Ina Food Industry: To Make a Good Company
There is a company in Japan with the motto, “Let’s make a good company.” It’s so simple a child can understand it, but what exactly comprises a “good company?” The explanation continues thusly.
A good company is not found in performance related numbers, but in a company about which every one of the people around it say “this is a good company.” When we say “good company” we imagine an honor student among companies, that boasts of high profits and uses advanced technology, but within the expression “good company” is contained the same fellow feeling that exists in “he’s a good person.” And atop of the list of “every one of the people around it” is the employees of the company. The employees themselves will reflect the happiness they feel at belonging to such a company.
Ina Food Industry located in Ina City in Nagano Prefecture has an 80% share of the market in Japan for agar, a traditional gelatin product derived from seaweed. Growth in both revenue and profit has been continuous over 48 years, and it’s considered an ‘honor student’ among companies with ratio of profit to sales of over 10%. But the company is more proud of the fact that Ina’s chairman has continued to give his employees raises in salary and bonus over the past 48 years, without resorting to restructuring.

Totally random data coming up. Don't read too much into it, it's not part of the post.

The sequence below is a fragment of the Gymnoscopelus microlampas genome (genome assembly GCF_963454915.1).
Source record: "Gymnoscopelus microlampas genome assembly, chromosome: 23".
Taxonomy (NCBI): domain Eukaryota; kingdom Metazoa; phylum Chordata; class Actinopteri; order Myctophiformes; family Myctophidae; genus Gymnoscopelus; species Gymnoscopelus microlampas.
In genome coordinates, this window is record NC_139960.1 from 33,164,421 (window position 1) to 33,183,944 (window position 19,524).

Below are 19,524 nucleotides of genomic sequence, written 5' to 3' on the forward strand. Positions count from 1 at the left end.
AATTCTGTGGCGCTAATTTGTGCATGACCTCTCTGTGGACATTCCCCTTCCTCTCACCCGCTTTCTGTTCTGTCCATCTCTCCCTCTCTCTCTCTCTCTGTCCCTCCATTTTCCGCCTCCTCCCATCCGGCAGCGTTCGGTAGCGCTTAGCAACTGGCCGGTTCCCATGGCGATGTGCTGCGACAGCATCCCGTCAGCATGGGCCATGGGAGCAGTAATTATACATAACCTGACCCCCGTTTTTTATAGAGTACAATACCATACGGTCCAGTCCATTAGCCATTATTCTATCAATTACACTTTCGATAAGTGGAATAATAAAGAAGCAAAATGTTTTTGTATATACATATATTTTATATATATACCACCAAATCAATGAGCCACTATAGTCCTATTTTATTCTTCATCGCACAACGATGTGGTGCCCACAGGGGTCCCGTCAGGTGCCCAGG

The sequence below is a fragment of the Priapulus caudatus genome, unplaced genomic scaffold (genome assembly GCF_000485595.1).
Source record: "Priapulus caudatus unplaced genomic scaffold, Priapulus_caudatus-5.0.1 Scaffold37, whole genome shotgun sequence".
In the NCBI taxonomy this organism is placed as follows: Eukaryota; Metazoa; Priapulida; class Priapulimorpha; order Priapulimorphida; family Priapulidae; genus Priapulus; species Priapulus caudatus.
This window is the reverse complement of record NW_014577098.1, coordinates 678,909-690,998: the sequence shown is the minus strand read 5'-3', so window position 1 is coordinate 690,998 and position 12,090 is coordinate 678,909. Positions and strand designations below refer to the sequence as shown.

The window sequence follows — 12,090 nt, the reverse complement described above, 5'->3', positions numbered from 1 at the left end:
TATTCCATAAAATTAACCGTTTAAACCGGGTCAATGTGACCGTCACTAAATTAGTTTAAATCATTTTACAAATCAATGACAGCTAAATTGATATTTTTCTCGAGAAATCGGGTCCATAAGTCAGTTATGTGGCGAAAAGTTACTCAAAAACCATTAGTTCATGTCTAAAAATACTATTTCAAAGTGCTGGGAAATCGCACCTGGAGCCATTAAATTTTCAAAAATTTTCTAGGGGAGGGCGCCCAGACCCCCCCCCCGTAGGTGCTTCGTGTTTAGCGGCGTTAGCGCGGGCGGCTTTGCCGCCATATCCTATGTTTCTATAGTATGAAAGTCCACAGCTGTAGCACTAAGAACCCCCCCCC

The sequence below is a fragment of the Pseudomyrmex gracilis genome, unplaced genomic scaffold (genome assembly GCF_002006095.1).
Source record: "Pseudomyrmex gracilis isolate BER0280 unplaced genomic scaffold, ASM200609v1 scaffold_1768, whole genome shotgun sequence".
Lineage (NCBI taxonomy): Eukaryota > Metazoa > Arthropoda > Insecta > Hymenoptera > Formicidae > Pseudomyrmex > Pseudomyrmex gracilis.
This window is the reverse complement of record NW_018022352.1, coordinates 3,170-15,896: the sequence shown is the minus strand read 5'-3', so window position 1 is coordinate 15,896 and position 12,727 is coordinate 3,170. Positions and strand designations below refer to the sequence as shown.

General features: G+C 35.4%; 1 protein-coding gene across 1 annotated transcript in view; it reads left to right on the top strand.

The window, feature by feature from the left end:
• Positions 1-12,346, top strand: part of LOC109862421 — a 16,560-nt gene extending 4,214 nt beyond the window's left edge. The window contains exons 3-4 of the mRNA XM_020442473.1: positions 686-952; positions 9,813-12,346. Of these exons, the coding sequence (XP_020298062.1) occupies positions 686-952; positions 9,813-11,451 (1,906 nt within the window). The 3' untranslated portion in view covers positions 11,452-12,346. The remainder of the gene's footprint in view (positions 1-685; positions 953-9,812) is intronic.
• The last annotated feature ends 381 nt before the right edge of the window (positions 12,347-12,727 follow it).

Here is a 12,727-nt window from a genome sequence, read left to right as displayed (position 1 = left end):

Under current economic conditions, a majority of companies are laying off hakken shain temporary employees, part-timers, and once that leads to a dead end, offering early retirement to full-fledged employees, or cutting wages. This type of management is wrong. Small businesses have not, and will not, engage in employee restructuring. The reason is that for small businesses, labor expense is not a cost. Labor expense is the cost of living that is required to realize employee happiness. Who says this, but Ina Food chairman, Hiroshi Tsukakoshi.